Quite often the glimpses of clarity we see from these exercises steer us to engage in informal meditations that we can do day to day and moment to moment. Just one minute of quiet reflection and observation can work wonders. Waiting in line for our lunch or to buy a train ticket or sitting in traffic can be infuriating at times. When we see the absurdity for just one minute, the anger we feel and buy into, we can dilute the rage and even make it disappear. We see that we have been making it up, or to be more accurate, a part of our mind has been making it up.
To observe ourselves we find it helpful to split ourselves into just two parts: the observed and the observer, or what is seen and the seer. What is observed can seem to be many parts as we are rarely in the same emotional state for very long. We are often in at least ‘two-minds’. A useful analogy is the eye. It cannot see itself, only it’s reflection in a mirror. The ‘observed’ is our mirror, both internally and externally.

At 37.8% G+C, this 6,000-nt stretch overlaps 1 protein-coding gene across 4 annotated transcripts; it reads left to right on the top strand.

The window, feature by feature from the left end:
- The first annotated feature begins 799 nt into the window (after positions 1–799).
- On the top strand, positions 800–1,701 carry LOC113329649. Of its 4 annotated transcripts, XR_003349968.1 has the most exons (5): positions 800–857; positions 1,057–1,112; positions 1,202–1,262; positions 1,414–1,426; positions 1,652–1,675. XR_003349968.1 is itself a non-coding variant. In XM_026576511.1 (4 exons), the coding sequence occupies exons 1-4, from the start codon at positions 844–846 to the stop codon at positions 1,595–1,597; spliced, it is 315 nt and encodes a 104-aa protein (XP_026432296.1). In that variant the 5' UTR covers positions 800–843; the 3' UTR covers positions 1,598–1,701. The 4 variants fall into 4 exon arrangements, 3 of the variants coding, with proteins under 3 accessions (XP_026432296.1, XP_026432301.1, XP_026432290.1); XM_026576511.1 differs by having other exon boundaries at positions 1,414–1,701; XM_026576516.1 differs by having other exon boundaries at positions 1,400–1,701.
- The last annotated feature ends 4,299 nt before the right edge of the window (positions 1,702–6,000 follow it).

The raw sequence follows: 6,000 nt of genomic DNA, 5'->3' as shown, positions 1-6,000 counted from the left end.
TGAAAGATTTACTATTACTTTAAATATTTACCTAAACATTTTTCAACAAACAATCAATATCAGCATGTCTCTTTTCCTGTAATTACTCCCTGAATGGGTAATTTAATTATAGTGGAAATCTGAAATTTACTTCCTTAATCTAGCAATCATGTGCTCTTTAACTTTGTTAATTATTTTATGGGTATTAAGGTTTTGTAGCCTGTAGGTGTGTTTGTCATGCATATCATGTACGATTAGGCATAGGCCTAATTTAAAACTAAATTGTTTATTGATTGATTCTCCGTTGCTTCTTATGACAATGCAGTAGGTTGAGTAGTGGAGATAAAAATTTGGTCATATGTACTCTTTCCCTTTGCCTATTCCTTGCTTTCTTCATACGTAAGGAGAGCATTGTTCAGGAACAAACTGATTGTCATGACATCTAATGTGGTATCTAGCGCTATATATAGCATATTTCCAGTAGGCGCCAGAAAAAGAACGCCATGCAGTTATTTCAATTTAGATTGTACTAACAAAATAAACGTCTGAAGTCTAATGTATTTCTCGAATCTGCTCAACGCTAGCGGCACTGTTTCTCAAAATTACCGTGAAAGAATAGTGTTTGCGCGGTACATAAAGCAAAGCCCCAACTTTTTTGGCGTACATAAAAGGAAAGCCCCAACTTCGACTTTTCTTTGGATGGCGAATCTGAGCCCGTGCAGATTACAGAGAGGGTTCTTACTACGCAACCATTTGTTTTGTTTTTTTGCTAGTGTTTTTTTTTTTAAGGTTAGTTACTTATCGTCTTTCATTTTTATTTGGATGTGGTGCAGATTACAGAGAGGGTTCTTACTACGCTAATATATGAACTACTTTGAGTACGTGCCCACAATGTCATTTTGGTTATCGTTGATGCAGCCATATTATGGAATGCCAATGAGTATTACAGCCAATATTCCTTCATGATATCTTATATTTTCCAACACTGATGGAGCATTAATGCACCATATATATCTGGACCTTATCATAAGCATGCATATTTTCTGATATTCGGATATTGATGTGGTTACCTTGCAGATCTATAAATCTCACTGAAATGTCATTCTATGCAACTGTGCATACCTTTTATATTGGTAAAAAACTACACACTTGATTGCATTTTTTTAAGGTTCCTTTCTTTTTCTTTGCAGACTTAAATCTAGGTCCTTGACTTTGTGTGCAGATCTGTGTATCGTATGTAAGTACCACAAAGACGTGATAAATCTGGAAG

We can remember the rope we mentioned in Part 2. The ‘work’ does not stop. We continue to pull ourselves up, to get a higher view, a new perspective AND we help others up the rope. We reach out our hand to pull those ‘below’ us, we show them what we know, through experience. The key here is ‘Show don’t tell’. Not many of us like to be preached at, so we demonstrate by our actions, not our words.
This spirit of service connects us to others, gives us a sense of purpose, and re-directs our attention away from ourselves. Our struggles have a meaning.
Finally, in all that we do, whenever we can, we remember to remember to keep a sense of play in our actions and observations. This will help us grow into a less serious but more sincere being.
Headspace is meditation made simple. Learn online, when you want, wherever you are, in just 10 minutes a day